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Valiant Ambition: George Washington, Benedict Arnold, and the Fate of the American Revolution

Two things about this book sparked my interest when it first hit the shelves earlier this year, “traitor” Benedict Arnold and “author” Nathaniel Philbrick.

No Ordinary Time: Franklin and Eleanor Roosevelt: The Home Front in World War II – Doris Kearns Goodwin

No Ordinary Time, is an historical account of FDR and First Lady Eleanor on the domestic front during the years of World War II. Perhaps because it occurred it the not so distant past, Goodwin’s portrayal of the Presidential couple… Continue Reading →

In the Heart of the Sea: The Tragedy of the Whaleship Essex by Nathaniel Philbrick

The great American classic Moby Dick is one that I missed in my required reading in school. It wasn’t until I picked-up Philbrick’s In the Heart of the Sea, which is the basis for Melville’s opus, that I discovered how… Continue Reading →

Thomas Jefferson and the Tripoli Pirates: The Forgotten War That Changed American History – Brian Kilmeade

Curious about a relatively little known period of our nations’ early growing pains, I knew this was a must read as soon as I saw the title. See larger image Thomas Jefferson and the Tripoli Pirates: The Forgotten War That… Continue Reading →

The Boys in the Boat: Nine Americans and Their Epic Quest for Gold at the 1936 Berlin Olympics – Daniel James Brown

My favorite read of 2015, The Boys in the Boat was reminiscent of a favorite of mine, Laura Hillenbrand’s Unbroken.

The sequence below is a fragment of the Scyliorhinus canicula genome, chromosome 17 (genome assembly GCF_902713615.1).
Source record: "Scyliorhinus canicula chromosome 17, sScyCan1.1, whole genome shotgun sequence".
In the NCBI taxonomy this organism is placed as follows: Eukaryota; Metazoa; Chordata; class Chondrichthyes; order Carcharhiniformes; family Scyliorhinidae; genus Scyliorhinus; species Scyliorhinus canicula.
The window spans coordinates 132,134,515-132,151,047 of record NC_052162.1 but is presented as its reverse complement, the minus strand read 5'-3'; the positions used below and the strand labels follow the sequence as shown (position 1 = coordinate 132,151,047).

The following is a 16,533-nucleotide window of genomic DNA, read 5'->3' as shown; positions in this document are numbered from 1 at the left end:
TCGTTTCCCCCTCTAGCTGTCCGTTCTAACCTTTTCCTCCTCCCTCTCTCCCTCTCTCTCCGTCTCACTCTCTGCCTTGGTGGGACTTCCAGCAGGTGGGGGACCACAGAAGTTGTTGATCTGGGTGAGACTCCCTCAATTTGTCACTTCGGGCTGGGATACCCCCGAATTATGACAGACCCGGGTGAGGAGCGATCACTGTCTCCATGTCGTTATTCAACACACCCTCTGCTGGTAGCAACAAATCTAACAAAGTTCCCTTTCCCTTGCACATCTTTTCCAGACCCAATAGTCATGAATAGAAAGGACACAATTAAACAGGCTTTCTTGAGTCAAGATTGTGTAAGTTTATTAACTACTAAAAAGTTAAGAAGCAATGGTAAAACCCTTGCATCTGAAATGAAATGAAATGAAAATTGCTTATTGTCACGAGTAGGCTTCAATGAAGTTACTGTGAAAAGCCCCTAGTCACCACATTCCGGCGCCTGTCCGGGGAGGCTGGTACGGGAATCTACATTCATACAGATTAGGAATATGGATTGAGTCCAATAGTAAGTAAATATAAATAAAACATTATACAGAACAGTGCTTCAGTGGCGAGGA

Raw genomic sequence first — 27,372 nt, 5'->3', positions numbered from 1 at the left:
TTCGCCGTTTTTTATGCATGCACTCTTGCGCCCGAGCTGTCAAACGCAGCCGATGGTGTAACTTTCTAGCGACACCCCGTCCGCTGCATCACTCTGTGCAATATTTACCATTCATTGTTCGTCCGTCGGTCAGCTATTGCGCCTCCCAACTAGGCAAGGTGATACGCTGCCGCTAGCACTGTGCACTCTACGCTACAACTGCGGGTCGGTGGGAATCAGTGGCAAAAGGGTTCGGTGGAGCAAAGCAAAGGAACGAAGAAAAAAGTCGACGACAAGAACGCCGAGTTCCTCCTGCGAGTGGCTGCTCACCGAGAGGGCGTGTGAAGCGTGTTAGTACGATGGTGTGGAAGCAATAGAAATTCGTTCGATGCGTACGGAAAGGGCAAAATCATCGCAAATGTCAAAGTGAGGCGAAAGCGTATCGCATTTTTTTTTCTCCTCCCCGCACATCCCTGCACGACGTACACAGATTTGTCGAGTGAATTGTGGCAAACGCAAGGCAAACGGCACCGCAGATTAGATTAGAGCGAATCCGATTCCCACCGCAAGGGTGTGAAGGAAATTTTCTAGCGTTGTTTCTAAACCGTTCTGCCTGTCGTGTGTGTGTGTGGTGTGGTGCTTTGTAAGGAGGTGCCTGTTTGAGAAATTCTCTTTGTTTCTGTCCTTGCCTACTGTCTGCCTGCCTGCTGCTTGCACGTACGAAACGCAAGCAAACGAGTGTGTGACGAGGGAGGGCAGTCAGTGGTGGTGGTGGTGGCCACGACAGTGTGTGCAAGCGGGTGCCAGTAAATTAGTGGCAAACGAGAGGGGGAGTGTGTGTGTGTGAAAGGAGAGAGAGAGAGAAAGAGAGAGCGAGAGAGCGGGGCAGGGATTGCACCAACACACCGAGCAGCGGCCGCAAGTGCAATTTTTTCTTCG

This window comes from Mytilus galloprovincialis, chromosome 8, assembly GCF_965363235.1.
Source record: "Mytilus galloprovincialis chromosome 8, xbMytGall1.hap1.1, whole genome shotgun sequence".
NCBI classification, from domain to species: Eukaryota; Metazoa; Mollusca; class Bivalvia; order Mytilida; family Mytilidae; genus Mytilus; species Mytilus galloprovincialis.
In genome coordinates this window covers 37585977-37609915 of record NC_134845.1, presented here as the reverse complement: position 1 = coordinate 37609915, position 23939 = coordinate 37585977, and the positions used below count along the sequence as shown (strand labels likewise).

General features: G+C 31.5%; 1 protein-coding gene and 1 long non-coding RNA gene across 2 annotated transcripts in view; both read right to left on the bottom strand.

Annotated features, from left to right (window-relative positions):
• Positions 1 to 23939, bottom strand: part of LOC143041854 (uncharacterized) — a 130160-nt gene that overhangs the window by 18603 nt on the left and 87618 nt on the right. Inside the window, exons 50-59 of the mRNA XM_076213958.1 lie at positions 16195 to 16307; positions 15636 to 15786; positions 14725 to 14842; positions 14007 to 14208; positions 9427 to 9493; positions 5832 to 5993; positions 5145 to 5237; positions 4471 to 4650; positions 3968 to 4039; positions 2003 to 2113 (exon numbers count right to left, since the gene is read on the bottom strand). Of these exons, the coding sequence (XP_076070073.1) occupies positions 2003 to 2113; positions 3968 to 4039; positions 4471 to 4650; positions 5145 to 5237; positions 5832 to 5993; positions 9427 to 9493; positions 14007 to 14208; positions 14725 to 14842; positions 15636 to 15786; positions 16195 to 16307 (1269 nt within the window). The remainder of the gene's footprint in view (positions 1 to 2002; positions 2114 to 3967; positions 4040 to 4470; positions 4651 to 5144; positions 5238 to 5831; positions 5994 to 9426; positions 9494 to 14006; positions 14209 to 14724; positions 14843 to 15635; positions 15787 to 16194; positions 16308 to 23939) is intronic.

Pirate Hunters: Treasure, Obsession, and the Search for a Legendary Pirate Ship by Robert Kurson

Another example of a book on a topic that may not seem all that interesting at first, but draws the reader in by emitting the enthusiasm of the characters and the author. Pirate Hunters: Treasure, Obsession, and the Search for… Continue Reading →

Dead Wake: The Last Crossing of the Lusitania – Erik Larson

Though the global impact of the sinking of the Lusitania by a German U-boat has faded some since it occurred a century ago, Erik Larson brings it back to life with this novellike account of the ill-fated voyage. Dead Wake:… Continue Reading →

The Oregon Trail: A New American Journey by Rinker Buck

Being on my “to-read” list for several weeks, I finally decided to delve into Buck’s best seller The Oregon Trail when I saw it on display at the local library. Though I never would have sought out this subject on… Continue Reading →

The Tide At Sunrise: A History of the Russo-Japanese War 1904-1905 by Denis Ashton Warner, Peggy Warner

When I was a youngster, Dad and I went to see the silent movie classic, Battleship Potemkin, at the Duke University student cinema. Reflecting on the movie decades later, I decided to delve into The Tide at Sunrise, a history… Continue Reading →

In the Garden of Beasts: Love, Terror, and an American Family in Hitler’s Berlin – Erik Larson

Caberets, beer gardens, Marlene Dietrich and all the characters of the era come alive during this account of Ambassador William Dodd’s diplomatic service in Berlin from 1933 to 1937. My first experience with author Erik Larson proved to be highly… Continue Reading →

Killing Patton: The Strange Death of World War II’s Most Audacious General by Bill O’Reilly

When I saw “Patton” at the theater in 1970, I never suspected anything malicious about the General’s death. I thought it was ironic that he had survived the front-line battlefields of two world wars unscathed, only to meet his fate… Continue Reading →

The Trojan War: A New History by Barry Strauss

Having read Homer’s “Iliad” and “Odyssey” as a youth, the heroes of those poetic epics have remained embedded in my psyche for decades. Barry Strauss, History and Classics Professor at Cornell University, uses his knowledge and background to discern between what is real, what could be real and what would in all likelihood be pure myth in his book “The Trojan War: A New History”.

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